. If the deferral is transferred, the successor of the investment project is liable for the full amount of any unpaid, deferred taxes under the same terms and conditions as the original recipient of the deferral. If the deferral is not transferred, the successor's liability for deferred tax is limited to the deferred taxes due at the time of the transfer. Refer to WAC 458-20-24001
(Sales and use tax deferral—Manufacturing and research/development activities in distressed areas), 458-20-24002
(Sales and use tax deferral—New manufacturing and research/development facilities), and 458-20-24003
(Tax incentives for high technology businesses) for further reference regarding successors of deferral investment projects.
(9) Examples. The following factual situations illustrate the application of successorship. These factual situations should be used only as a general guide. The successorship status of each situation depends on all the facts and circumstances. Assume all the examples below occur on or after July 1, 2003.
(a) Example 1. Taxpayer quits business and sells all equipment and inventory to one purchaser. The taxpayer may be either solvent or insolvent at the time of sale. The purchaser is a successor.
(b) Example 2. Taxpayer quits business, selling all of its intangible assets consisting of customer lists and a covenant not to compete. The purchaser is a successor.
(c) Example 3. Taxpayer sells its entire business, including all equipment (60% of its tangible assets) to Purchaser A, and all inventory (40% of its tangible assets) to Purchaser B. Purchaser A is a successor. Purchaser B is not a successor.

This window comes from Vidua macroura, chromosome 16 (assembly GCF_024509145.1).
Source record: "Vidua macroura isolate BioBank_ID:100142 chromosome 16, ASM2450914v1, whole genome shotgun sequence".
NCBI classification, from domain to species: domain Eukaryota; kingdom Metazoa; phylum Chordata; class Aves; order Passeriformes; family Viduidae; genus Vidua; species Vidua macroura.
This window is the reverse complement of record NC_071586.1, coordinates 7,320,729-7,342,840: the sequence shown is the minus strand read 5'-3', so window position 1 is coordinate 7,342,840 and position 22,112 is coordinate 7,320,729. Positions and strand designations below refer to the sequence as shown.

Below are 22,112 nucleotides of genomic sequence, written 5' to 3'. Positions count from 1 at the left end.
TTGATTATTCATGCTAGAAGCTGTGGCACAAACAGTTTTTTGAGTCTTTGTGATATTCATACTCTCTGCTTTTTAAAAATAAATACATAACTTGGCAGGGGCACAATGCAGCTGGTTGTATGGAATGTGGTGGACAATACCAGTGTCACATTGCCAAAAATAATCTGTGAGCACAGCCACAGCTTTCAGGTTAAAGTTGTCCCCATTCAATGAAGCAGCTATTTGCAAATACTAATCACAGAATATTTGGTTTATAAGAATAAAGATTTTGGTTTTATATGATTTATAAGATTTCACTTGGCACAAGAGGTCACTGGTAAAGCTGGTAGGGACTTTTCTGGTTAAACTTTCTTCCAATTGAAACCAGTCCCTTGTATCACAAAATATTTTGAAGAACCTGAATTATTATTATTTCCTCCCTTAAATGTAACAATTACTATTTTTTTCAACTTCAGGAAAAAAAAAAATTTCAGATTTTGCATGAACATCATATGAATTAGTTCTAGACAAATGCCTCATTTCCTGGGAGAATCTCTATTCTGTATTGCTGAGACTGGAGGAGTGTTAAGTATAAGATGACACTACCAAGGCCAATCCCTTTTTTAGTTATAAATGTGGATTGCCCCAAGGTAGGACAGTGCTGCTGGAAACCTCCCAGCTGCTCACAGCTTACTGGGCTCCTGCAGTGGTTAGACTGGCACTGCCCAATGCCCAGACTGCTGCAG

(d) Example 4. Taxpayer sells its entire business, including all assets as follows to three purchasers on January 1, 2004:
Inventory of $200,000
Equipment of $100,000
Receivable of $45,000
Purchaser A is a successor because it has acquired more than 50% of the fair market value, of the tangible assets of the taxpayer. Purchaser B is not a successor because it has acquired less than 50% of the fair market value of the tangible assets of the taxpayer. Purchaser C is a successor because it has acquired more than 50% of the intangible assets of the taxpayer. Purchaser C's tax liability is limited to $45,000 because the fair market value of the assets acquired is less than $50,000.
(i) On February 1, 2004, Purchaser C provides a proper written notice to the department regarding its purchase from the taxpayer. Purchaser A does not provide any written notice to the department regarding its purchase from the taxpayer. On September 30, 2004, the department issues a tax assessment to the taxpayer for $100,000 in taxes owed, plus penalties and interest. A copy of the tax assessment is also mailed to Purchaser A as a successor to the taxpayer. Purchaser A is liable for the $100,000 in taxes owed by the taxpayer since it did not provide a proper written notice to the department. Purchaser C is not liable for the $100,000 in taxes because it provided a proper written notice, and the department did not issue an assessment within six months of receiving the notice.